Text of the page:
"by deeds of peace"
The Friends of Penn Treaty Park celebrated the 334th anniversary of the of the signing of the unbroken peace treaty. A small group gather around the great-great grandchild of the original Peace Elm under which the peace treaty was made in 1682.
The Reverend John Norwood, the founding Pastor of Ujima Village Christian Church, is a Nanticoke Lenni-Lenape Tribal Councilman and Judge and also serves as the government liaison for the Confederation of Sovereign Nanticoke-Lenape Tribes, which is a union of the three interrelated tribal nations of Nanticoke and Lenape people remaining in the area of the Delaware Bay.
Reverend Norwood delivered a heart felt speech of the meaning of the oneness of all people and the Earth. He lead all in attendance in a blessing of this noble truth "by deeds of peace."
This blessing comes through prayer and the sacred use of tobacco. Tobacco, a herb, has the quality of being able to absorb. When made into a poultice, it can absorb toxins out of a rash or bug bite. When you pray with it, it absorbs your prayers. And when smoked, the smoke carries your prayers up to the Creator.
Hold a pinch of tobacco between the first three fingers of your hand, say your prayer, then open your fingers and let the tobacco fall to the ground. Don’t toss it, let it fall. The nature spirits will then work on fulfilling that prayer.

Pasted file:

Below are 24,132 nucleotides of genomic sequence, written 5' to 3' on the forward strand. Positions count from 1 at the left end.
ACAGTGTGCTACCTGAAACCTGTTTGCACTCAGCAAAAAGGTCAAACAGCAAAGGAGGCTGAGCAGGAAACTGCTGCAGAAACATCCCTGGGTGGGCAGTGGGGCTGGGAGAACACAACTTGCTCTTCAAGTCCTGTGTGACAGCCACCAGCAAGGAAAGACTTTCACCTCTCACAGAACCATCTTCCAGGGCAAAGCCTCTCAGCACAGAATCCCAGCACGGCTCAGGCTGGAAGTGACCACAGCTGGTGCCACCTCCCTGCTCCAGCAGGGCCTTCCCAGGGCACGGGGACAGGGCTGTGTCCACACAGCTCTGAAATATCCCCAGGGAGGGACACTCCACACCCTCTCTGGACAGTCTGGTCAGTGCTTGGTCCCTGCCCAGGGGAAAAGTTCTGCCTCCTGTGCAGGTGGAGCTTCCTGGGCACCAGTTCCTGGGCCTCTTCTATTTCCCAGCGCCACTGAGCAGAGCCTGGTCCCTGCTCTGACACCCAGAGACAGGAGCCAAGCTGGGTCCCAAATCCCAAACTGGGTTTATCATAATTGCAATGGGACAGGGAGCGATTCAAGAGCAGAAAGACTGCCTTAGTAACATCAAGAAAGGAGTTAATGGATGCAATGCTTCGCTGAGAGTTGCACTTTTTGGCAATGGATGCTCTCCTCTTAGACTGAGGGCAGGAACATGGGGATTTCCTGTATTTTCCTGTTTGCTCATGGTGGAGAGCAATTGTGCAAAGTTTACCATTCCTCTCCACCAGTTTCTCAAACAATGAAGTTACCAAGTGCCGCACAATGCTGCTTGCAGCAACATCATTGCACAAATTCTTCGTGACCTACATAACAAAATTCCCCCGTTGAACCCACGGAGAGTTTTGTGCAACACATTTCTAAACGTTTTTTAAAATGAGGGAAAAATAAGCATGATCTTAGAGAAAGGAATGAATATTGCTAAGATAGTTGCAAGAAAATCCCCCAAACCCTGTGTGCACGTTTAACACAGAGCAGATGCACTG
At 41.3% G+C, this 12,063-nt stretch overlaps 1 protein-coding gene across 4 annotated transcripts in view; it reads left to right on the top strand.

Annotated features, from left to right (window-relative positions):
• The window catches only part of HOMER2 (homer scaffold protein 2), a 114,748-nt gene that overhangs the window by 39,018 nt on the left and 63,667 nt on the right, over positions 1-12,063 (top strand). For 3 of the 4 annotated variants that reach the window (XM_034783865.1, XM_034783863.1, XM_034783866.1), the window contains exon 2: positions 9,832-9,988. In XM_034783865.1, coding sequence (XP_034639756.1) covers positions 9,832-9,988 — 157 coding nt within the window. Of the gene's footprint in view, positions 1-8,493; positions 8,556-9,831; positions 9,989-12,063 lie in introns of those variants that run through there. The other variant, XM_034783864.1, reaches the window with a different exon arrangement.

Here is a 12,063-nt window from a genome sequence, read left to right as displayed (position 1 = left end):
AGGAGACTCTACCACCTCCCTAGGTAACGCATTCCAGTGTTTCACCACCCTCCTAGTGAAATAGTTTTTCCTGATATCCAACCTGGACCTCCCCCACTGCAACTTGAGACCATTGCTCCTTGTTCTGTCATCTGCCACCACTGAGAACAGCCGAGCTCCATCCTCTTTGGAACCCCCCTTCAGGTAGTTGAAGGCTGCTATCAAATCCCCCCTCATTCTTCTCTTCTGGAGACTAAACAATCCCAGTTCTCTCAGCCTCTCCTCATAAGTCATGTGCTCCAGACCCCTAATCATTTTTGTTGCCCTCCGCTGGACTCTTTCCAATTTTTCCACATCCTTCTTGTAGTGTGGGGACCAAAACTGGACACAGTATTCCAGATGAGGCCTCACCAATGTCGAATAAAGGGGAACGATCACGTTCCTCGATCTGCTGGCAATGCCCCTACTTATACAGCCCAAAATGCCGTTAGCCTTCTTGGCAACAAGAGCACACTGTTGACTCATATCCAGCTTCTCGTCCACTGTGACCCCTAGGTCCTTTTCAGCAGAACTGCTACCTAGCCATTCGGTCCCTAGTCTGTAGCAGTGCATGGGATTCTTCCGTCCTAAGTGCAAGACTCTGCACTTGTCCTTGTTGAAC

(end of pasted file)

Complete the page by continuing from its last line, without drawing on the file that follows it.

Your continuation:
“White people misused tobacco, the sacred medicine of the native people, and it made them sick. When native people misused white peoples’ medicine, the sacred wine of the mass, it became their undoing.”
We must respect one another’s medicines.
We must respect our different worldly cultures.
The sharing of the sacred tobacco
The blessing and prayer
Barbara Morehead founder of the Friends of Penn Treaty Park along with Reverend John Norwood standing at the site of great-great grandchild of the original Peace Elm
Children enjoyed coloring nature's related picture of this event and made a necklace of the Turtle Symbol
Reading for an in-depth history introduction to the Lenni Lenape or Delaware Indians courtesy of the Penn Treaty Museum.
words and pictures by roman blazic_all rights reserved
I was approached by a person today who has been reading my blog. This person commented that my Veteran's Day post was very thought provoking and had much depth of feeling. They also said that hearing the actual song surprised them because it was well composed. They strongly advised me that I should have someone who could properly perform it.
I replied that I did the best that I can and that next time maybe I shouldn't produce a video in high-defamation.